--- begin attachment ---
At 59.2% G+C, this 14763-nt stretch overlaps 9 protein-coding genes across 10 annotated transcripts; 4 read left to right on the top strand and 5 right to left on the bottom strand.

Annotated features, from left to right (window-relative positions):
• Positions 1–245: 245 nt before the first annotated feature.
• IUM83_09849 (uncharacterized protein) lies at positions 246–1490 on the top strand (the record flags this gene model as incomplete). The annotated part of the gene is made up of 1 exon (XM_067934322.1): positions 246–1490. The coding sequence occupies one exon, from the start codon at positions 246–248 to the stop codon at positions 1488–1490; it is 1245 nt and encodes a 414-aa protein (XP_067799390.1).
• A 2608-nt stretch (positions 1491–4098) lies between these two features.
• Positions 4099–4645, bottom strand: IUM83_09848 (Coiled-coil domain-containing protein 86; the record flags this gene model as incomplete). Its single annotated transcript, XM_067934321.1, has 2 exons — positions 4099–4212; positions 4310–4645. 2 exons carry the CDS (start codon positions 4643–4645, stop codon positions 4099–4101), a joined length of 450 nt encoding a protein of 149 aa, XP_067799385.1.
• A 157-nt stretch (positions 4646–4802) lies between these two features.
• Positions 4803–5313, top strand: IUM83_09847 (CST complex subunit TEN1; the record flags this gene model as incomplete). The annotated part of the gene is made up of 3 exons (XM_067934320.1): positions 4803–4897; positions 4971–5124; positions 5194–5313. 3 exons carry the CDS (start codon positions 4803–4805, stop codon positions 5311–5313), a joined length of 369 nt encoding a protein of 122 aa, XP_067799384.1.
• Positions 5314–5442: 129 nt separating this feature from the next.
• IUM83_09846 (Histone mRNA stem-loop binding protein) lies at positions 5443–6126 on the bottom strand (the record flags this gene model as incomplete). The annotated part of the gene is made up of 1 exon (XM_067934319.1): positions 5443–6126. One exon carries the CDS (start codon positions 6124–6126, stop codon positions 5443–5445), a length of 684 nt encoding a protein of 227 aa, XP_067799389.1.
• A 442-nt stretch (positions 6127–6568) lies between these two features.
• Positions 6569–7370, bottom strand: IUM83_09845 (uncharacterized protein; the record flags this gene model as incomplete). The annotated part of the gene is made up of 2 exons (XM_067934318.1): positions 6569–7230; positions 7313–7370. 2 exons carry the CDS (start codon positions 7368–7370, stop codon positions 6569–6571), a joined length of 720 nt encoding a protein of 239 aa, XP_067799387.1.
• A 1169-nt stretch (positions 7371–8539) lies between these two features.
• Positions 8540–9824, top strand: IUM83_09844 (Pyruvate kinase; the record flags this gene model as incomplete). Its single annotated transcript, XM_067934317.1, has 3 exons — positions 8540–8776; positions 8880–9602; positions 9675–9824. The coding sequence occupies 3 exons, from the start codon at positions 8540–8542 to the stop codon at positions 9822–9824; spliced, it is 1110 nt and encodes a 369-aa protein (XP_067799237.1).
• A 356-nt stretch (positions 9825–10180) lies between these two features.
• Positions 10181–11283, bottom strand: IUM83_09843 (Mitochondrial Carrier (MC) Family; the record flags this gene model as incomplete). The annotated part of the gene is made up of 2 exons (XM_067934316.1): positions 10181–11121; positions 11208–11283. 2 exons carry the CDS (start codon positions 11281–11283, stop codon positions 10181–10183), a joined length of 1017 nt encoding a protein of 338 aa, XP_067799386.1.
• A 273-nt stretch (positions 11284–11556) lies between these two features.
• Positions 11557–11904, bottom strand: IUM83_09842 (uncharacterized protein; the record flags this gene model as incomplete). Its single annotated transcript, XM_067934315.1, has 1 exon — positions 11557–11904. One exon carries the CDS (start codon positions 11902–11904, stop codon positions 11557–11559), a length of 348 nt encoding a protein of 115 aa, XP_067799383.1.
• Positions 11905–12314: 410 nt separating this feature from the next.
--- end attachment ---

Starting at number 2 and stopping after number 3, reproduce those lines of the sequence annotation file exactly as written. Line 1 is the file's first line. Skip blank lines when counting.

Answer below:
Annotated features, from left to right (window-relative positions):
• Positions 1–245: 245 nt before the first annotated feature.